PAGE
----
Sunday, December 07, 2008

Follow-up: Hoboken bicycle lanes

I promised not to beat this specific topic to death but I received confirmation that the first bicycle plan for the city of Hoboken does indeed call for the placement of a bicycle lane along the left side of one-way Madison and Grand Streets.

The situation in Hoboken City politics with this entire bike plan is very delicate and the final plan including the proposed treatments for Madison and Grand Streets came after a long period of negotiation. The last thing I would want is to disrupt the good work that was done in Hoboken to get to the point they are now. Hopefully this will be a fairly bold first step (of many) for the city as it strives towards bike friendliness.

Heck! They are even going to try using Sharrows. Sharrows! I don't know of another location in New Jersey that has even dared suggest the use of sharrows. For that alone they deserve a round of applause!

That said there is still the idea of those left side bike lanes which continue to bother me. What makes me really uneasy is that the sole reason given to place the lanes on the left side of both Madison and Grand Streets was only to reduce the potential for doorings. The consultant was said to have said that placing the lane on the left side of a one-way street would reduce to potential for doorings by 75% and that this was reason enough to use such a treatment.

I relayed this reasoning to a friend of mine who has much more experience with bike/ped planning than I. He seemed to agreed with me and thought that this reason alone really doesn't cross the appropriate threshold needed to place them on the left side of the street.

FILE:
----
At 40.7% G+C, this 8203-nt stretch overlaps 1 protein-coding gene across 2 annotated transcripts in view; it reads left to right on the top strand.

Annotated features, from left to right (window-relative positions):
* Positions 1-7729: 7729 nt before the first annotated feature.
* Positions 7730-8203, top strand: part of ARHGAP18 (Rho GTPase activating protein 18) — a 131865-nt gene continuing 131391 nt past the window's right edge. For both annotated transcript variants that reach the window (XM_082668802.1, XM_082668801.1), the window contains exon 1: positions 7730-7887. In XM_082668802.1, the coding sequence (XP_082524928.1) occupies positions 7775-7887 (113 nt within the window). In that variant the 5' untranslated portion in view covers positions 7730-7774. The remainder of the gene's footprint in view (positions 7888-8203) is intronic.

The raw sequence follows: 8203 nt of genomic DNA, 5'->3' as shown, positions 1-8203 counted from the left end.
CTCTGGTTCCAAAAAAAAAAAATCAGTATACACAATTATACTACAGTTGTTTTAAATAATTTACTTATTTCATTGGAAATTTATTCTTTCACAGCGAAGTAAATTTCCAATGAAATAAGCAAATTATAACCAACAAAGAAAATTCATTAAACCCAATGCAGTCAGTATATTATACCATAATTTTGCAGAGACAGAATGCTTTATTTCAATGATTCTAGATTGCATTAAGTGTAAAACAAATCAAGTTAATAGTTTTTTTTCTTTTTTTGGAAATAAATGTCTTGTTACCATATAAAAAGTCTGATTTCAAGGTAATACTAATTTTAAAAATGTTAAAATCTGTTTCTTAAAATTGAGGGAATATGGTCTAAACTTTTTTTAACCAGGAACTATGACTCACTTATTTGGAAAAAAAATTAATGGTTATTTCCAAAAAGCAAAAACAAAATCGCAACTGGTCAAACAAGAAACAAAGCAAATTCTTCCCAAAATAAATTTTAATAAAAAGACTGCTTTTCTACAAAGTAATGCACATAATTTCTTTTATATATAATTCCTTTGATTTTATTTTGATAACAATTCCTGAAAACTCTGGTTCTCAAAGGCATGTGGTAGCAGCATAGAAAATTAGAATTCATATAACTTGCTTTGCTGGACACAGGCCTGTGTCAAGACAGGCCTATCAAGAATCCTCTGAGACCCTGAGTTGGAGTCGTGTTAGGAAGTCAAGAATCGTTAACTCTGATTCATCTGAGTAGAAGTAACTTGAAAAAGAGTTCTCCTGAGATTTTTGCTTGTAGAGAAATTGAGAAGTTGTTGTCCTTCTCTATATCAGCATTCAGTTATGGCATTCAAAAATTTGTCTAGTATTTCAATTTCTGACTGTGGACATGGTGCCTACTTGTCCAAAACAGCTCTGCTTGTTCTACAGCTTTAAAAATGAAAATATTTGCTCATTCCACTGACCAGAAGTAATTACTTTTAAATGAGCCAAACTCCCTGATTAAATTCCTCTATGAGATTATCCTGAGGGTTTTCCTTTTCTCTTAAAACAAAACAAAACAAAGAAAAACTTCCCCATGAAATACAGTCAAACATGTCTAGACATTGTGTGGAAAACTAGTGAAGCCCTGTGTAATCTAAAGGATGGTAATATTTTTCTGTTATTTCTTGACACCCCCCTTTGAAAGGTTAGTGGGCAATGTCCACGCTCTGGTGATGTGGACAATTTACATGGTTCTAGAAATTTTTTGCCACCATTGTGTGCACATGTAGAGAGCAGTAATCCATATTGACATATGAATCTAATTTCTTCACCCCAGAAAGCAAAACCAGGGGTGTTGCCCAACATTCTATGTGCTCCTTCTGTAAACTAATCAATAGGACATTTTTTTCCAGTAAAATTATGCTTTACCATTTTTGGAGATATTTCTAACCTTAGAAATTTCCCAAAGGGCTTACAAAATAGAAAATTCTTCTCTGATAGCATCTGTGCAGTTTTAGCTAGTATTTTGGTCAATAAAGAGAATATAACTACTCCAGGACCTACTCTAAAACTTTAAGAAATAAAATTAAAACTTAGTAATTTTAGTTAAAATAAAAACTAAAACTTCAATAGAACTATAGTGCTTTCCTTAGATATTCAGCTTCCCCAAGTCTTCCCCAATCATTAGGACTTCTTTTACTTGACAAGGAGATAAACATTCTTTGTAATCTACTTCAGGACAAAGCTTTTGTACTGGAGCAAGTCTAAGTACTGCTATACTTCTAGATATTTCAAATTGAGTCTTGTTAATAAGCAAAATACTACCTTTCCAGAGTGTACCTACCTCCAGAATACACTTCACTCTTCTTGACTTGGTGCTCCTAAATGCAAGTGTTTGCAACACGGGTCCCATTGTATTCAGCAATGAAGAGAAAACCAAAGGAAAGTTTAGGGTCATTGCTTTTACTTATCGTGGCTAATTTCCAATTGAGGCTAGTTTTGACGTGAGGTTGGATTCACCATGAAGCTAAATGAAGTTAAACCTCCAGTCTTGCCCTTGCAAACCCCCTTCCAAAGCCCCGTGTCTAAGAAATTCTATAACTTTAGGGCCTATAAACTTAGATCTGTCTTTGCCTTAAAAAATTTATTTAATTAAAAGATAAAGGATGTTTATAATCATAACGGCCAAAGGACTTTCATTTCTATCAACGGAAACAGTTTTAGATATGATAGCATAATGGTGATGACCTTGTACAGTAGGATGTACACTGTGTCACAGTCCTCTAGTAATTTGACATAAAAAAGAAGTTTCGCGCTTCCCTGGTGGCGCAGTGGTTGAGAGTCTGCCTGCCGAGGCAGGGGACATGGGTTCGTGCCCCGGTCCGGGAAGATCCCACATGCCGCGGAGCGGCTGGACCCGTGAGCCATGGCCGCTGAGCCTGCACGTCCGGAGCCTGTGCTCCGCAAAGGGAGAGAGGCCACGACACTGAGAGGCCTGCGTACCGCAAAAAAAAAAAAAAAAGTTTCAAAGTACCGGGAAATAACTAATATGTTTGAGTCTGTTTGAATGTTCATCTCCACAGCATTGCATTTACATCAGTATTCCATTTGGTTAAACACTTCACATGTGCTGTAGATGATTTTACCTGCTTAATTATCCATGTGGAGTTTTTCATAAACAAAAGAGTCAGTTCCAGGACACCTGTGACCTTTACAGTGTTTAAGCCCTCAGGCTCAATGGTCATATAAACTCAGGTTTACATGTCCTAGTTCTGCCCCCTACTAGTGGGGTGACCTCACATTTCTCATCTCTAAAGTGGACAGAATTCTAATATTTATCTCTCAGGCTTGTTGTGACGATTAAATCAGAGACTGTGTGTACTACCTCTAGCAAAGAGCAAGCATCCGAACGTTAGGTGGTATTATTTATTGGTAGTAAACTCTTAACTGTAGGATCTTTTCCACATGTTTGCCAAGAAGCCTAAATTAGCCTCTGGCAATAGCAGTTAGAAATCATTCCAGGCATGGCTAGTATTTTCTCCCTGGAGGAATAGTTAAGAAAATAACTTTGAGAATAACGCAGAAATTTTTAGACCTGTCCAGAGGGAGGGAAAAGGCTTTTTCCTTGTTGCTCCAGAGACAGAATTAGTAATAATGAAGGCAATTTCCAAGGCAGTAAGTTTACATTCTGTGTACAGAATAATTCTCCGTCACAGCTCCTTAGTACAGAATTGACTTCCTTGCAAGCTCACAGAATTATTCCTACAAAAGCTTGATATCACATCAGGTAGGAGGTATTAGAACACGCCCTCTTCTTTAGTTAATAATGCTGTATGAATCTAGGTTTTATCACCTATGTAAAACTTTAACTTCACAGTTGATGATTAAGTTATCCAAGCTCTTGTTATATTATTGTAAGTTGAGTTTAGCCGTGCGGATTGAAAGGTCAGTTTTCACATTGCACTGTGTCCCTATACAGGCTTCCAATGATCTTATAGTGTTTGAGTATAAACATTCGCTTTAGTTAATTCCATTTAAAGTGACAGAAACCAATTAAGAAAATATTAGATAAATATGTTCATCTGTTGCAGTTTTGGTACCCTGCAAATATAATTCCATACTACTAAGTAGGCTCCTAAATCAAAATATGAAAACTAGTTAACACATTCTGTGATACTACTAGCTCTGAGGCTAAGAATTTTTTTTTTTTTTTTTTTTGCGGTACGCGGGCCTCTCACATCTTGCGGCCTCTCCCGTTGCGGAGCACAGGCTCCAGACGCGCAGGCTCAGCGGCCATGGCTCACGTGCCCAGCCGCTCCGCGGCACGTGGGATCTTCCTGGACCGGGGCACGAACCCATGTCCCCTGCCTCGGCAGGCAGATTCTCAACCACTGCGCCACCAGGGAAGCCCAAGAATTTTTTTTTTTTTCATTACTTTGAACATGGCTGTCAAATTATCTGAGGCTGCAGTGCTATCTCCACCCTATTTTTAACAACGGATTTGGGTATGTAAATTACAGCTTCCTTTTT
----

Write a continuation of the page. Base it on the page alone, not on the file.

Needless to say, this practice leaves me very uncomfortable particularly since the reason given here is so general and could apply to nearly all one-way streets in New Jersey. For nearly a century and by New Jersey law (see below), bicyclists were expect to stay to the right just like all other slow moving vehicles. Staying to the right is ingrained into my mind and into the minds of countless other serious cyclists all across New Jersey and most places beyond. It is also where car drivers expect us to ride our bikes. Changing such a fundamental rule of the road for all but the most exceptional circumstance will only lead to confusion and possibly worse.

From Title 39, New Jersey's Statutes regulating the operation of roadways:

39:4-14.2. Keeping to right; exceptions; single file

Every person operating a bicycle upon a roadway shall ride as near to the right side of the roadway as practicable, exercising due care when passing a standing vehicle or one proceeding in the same direction; provided, however, that any person may move to the left under any of the following situations:

(a) to make a left turn from a left-turn lane or pocket;

(b) to avoid debris, drains or other hazardous conditions that make it impracticable to ride at the right side of the roadway;

(c) to pass a slower moving vehicle;

(d) to occupy any available lane when traveling at the same speed as other traffic;

(e) to travel no more than two abreast when traffic is not impeded.

Persons riding bicycles upon a roadway may travel no more than two abreast when traffic is not impeded, but otherwise shall ride in single file except on paths or parts of roadways set aside for the exclusive use of bicycles.

L.1951, c. 23, p. 71, s. 17. Amended by L.1977, c. 388, s. 1, eff. Feb. 23, 1978; L.1983, c. 257, s. 1, eff. July 7, 1983.

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